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Published Research Biologist, ACES CO-Founder, Living Kidney Donor     


Graduating from Slippery Rock University in 1989 with Bachelors of Science Degrees in Biology and Psychobiology, Cherie studied at the Wallops Island Marine Science Consortium and was a member of the Lambda Sigma Honorary Society, Westminster College. Her work experience includes: Co-Founder of ACES, Belize; Biological Field Technician; Wildlife Assistant, Colorado Division of Wildlife; Biological Ground-fish Observer, National Marine Fisheries, A.K.; and, Environmental Coordinator/Instructor, Barrier Island Environmental Education Center, S. C., USA. Cherie has over thirty years experience with the handling and husbandry of reptiles, including venomous snakes; various lizards; exotic turtles; American alligators; caiman; and, Morelet's and American crocodiles. Additionally, she has extensive knowledge in crocodilian diseases. Cherie has numerous published crocodilian articles in several countries; and, thousands of hours educating interns, local authorities, the public, and school children on everything from safe and humane handling techniques, scientific data collection, tagging, and sexing, to methods of safely coexisting with these magnificent apex predators. Finally, Cherie has been personally responsible for the care, successful rehabilitation, and eventual re-release, of hundreds of wild crocodiles and other wildlife.

                                                               VINCENT ROSE

Crocodile Behaviorist, Wildlife Rescuer, Expert Croc Wrangler, ACES Co-Founder

With over thirty-five years of studying, tracking, hunting, and trapping all forms of wildlife, Vince is exceptionally knowledgeable in apex predator behaviors. His behavioral studies include bears of the Rocky Mountains and Australia’s freshwater and saltwater crocodiles. With over thirty years experience handling various species of crocodilians, including highly endangered Siamese crocodiles, and venomous snakes such as Fer-de-Lance, Vince has spent countless hours studying the behavior of wild, American and Morelet’s crocodiles. He has thousands of safe, live crocodilian captures, relocations, and re-releases via various humane methods (i.e. snares, traps, nets and by hand). Additionally, Vince is a professional trainer in the safe handling of crocodiles and has trained international Herpetologists and interns, now operating their own crocodile rescue programs; Belize Forest Department, Police Department, and Defense Forces Officers; and the USA Coast Guard Auxiliary in Florida. His expertise is internationally recognized, and Vince been the primary crocodilian handler for productions with Animal Planet, USA and UK; National Geographic, Poland; World Wildlife Federation; Poland; Patly Productions, France; Travel Channel, USA; and Swedish film crews. For ten years, Vince was Belize’s primary crocodilian conservation consultant, and notably has always captured the specific targeted animal due to his expertise in Crocodilian behavior. Vince is one of the World’s leading experts on American crocodile behaviors.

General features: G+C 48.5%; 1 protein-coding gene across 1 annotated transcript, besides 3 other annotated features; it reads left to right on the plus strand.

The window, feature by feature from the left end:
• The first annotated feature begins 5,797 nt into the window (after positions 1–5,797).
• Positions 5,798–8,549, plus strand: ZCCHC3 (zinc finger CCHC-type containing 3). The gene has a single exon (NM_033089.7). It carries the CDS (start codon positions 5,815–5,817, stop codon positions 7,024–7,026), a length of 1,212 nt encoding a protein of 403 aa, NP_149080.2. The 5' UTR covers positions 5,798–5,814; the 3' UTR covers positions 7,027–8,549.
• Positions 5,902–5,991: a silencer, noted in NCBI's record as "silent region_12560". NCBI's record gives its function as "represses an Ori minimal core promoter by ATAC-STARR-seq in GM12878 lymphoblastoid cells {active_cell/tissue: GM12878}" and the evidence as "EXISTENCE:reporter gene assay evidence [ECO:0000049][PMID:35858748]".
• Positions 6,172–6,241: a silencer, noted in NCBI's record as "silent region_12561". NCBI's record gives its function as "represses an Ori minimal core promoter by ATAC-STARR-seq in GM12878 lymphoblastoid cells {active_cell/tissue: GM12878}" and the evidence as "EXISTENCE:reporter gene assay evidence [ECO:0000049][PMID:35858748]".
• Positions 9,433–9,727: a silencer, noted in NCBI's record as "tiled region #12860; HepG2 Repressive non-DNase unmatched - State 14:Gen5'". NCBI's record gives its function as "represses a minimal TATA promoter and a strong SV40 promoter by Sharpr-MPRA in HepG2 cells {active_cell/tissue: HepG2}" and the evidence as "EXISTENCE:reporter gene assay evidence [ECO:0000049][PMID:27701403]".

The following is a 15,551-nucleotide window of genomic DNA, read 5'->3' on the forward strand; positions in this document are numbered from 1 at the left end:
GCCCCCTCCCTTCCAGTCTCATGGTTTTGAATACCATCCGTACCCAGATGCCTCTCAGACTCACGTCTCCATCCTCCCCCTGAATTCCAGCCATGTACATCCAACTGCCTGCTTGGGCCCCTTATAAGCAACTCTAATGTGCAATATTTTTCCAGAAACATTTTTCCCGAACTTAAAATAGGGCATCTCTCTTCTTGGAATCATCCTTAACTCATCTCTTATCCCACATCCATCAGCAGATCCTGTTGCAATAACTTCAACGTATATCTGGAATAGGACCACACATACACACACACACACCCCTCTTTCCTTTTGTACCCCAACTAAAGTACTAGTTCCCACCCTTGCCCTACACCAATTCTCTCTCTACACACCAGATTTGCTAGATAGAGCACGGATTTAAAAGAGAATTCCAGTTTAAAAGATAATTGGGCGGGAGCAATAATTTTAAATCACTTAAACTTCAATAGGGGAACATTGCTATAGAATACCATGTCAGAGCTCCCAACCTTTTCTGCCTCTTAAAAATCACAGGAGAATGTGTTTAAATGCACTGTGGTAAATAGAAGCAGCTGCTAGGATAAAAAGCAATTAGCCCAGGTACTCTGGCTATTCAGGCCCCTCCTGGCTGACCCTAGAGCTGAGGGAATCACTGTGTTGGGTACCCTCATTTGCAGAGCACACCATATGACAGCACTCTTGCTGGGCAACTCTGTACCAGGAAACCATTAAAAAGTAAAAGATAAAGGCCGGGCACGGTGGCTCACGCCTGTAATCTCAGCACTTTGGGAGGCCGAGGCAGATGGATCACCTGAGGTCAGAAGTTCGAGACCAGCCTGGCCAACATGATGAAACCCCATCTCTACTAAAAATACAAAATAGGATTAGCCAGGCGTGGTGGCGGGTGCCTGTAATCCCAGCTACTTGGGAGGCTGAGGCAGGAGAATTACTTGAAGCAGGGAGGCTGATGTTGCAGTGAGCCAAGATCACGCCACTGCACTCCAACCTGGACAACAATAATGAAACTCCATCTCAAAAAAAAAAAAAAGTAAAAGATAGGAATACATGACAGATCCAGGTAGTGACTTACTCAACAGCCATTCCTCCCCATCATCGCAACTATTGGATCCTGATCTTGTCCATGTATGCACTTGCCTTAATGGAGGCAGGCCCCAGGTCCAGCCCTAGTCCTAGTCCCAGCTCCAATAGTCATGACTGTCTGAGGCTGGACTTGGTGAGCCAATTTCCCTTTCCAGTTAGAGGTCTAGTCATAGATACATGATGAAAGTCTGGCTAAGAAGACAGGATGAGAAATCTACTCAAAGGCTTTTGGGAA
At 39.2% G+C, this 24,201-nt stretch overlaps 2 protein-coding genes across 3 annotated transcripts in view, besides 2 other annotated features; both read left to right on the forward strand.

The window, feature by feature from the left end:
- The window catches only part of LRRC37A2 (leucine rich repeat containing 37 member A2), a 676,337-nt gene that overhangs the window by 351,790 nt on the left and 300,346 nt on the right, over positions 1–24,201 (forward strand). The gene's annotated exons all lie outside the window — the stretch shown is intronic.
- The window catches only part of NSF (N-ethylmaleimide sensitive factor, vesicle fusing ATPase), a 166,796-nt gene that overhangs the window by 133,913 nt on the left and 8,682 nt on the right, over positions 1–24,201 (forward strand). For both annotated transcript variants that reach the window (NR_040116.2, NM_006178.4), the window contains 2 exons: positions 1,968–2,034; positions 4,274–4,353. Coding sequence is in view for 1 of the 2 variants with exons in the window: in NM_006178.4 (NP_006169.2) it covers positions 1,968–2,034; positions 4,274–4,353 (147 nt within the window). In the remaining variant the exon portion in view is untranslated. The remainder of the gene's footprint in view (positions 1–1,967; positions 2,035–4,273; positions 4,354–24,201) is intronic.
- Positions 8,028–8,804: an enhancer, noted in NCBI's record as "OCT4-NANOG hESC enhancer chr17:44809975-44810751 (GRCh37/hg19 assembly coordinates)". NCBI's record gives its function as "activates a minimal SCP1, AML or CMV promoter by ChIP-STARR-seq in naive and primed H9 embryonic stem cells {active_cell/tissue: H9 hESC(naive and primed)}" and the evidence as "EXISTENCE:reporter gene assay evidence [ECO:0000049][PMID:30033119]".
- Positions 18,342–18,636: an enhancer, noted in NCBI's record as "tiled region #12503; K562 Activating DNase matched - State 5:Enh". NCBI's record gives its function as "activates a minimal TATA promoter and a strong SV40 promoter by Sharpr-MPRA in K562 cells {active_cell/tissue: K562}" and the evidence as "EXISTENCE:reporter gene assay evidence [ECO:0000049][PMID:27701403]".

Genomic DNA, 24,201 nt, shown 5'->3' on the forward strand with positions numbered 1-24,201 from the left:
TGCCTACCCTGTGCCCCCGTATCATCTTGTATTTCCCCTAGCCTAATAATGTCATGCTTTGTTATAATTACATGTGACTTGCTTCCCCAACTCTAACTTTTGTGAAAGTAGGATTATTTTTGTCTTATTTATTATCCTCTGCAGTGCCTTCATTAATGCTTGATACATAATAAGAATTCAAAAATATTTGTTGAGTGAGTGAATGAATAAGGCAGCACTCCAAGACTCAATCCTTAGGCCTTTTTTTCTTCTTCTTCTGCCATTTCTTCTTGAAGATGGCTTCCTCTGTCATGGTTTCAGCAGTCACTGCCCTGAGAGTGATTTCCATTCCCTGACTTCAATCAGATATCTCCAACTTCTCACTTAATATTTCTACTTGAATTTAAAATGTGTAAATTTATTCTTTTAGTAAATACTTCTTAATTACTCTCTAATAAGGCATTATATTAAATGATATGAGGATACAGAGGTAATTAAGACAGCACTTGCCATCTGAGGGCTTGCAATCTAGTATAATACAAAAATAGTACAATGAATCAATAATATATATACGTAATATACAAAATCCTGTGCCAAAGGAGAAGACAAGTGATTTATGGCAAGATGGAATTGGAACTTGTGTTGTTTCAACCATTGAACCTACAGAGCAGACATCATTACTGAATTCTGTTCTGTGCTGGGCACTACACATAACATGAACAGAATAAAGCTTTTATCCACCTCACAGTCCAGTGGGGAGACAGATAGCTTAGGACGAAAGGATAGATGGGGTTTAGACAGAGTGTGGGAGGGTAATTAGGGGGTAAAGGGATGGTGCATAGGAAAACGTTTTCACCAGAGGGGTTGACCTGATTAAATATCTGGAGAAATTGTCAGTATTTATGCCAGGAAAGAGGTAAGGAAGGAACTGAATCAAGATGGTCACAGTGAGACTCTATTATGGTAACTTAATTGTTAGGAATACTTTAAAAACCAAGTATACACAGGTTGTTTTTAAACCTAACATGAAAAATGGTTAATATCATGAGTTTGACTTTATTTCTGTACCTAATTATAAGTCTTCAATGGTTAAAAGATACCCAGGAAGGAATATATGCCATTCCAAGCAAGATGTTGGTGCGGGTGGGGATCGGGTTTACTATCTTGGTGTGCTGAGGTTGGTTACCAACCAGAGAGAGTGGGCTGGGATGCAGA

Crocodile Behaviorist, Wildlife Rescuer, Expert Croc Wrangler, ACES Director of Operations                                                                                               

Chris Summers began volunteering for the American Crocodile Education Sanctuary (ACES) in 2010 with a desire to learn and assist in any aspect he could with crocodile conservation in Belize. Throughout the first few months of volunteering Summers completed ACES Research and Conservation Internship Program and gained a basic understanding of humane trapping, safe handling, crocodile behavior and biology.

From 2010 to 2014 he continued to work full-time for ACES and studied under Marine Biologist Cherie Rose, and leading expert in American crocodile behavior Vince Rose. During these years, Summers was taught various methods of trapping crocodiles, assisted in relocation of nuisance animals, conducted numerous community outreach projects including school and summer camp visits, trained police and forestry officers, and attending educational events. He learnt how to properly conduct accurate population studies during numerous nocturnal eye-shine surveys conducted on Ambergris Caye, as well as Sandbore and Lighthouse Caye as part of Environmental Impact Assessments. Summers has also taken part in several water sampling projects, studying the effects of development and pollution within the wetland habitats crocodiles inhabit trying to better understand the cause of the health anomalies seen in crocodiles with increasing frequency.